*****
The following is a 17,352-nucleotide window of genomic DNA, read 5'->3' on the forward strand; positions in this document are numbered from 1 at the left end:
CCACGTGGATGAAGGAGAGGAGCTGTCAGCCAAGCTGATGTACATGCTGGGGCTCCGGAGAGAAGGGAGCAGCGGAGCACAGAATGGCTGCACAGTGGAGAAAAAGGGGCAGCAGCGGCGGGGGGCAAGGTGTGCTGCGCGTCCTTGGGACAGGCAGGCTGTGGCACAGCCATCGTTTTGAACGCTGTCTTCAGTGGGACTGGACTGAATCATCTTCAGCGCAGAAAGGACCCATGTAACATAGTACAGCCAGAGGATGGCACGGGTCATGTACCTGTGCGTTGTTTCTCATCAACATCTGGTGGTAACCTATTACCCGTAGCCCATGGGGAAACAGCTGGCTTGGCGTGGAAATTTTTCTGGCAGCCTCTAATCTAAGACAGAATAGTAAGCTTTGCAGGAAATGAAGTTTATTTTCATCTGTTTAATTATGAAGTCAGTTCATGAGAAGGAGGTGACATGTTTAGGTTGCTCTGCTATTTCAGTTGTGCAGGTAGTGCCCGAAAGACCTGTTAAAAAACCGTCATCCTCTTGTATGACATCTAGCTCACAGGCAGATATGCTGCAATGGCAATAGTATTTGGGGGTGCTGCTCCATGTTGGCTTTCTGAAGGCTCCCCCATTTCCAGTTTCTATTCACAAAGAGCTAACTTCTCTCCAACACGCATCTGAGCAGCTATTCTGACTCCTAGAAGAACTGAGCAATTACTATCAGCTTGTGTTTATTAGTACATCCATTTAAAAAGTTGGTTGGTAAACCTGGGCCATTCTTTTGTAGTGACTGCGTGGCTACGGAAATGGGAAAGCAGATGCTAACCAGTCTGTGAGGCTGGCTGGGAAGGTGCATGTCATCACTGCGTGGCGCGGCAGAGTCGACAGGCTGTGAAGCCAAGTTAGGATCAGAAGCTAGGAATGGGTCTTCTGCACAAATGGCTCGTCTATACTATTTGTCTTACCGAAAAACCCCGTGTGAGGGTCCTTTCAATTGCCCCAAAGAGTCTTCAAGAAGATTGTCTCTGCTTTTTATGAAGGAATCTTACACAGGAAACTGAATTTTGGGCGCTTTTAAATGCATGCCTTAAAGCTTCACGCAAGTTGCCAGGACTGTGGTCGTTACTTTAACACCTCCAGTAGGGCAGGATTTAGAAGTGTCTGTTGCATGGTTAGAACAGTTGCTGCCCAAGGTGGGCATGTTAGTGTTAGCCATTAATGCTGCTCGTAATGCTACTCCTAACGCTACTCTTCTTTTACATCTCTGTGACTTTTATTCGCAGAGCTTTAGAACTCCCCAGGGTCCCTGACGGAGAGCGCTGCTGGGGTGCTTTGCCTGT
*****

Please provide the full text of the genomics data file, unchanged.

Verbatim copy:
The following is a 17,352-nucleotide window of genomic DNA, read 5'->3' on the forward strand; positions in this document are numbered from 1 at the left end:
CCACGTGGATGAAGGAGAGGAGCTGTCAGCCAAGCTGATGTACATGCTGGGGCTCCGGAGAGAAGGGAGCAGCGGAGCACAGAATGGCTGCACAGTGGAGAAAAAGGGGCAGCAGCGGCGGGGGGCAAGGTGTGCTGCGCGTCCTTGGGACAGGCAGGCTGTGGCACAGCCATCGTTTTGAACGCTGTCTTCAGTGGGACTGGACTGAATCATCTTCAGCGCAGAAAGGACCCATGTAACATAGTACAGCCAGAGGATGGCACGGGTCATGTACCTGTGCGTTGTTTCTCATCAACATCTGGTGGTAACCTATTACCCGTAGCCCATGGGGAAACAGCTGGCTTGGCGTGGAAATTTTTCTGGCAGCCTCTAATCTAAGACAGAATAGTAAGCTTTGCAGGAAATGAAGTTTATTTTCATCTGTTTAATTATGAAGTCAGTTCATGAGAAGGAGGTGACATGTTTAGGTTGCTCTGCTATTTCAGTTGTGCAGGTAGTGCCCGAAAGACCTGTTAAAAAACCGTCATCCTCTTGTATGACATCTAGCTCACAGGCAGATATGCTGCAATGGCAATAGTATTTGGGGGTGCTGCTCCATGTTGGCTTTCTGAAGGCTCCCCCATTTCCAGTTTCTATTCACAAAGAGCTAACTTCTCTCCAACACGCATCTGAGCAGCTATTCTGACTCCTAGAAGAACTGAGCAATTACTATCAGCTTGTGTTTATTAGTACATCCATTTAAAAAGTTGGTTGGTAAACCTGGGCCATTCTTTTGTAGTGACTGCGTGGCTACGGAAATGGGAAAGCAGATGCTAACCAGTCTGTGAGGCTGGCTGGGAAGGTGCATGTCATCACTGCGTGGCGCGGCAGAGTCGACAGGCTGTGAAGCCAAGTTAGGATCAGAAGCTAGGAATGGGTCTTCTGCACAAATGGCTCGTCTATACTATTTGTCTTACCGAAAAACCCCGTGTGAGGGTCCTTTCAATTGCCCCAAAGAGTCTTCAAGAAGATTGTCTCTGCTTTTTATGAAGGAATCTTACACAGGAAACTGAATTTTGGGCGCTTTTAAATGCATGCCTTAAAGCTTCACGCAAGTTGCCAGGACTGTGGTCGTTACTTTAACACCTCCAGTAGGGCAGGATTTAGAAGTGTCTGTTGCATGGTTAGAACAGTTGCTGCCCAAGGTGGGCATGTTAGTGTTAGCCATTAATGCTGCTCGTAATGCTACTCCTAACGCTACTCTTCTTTTACATCTCTGTGACTTTTATTCGCAGAGCTTTAGAACTCCCCAGGGTCCCTGACGGAGAGCGCTGCTGGGGTGCTTTGCCTGT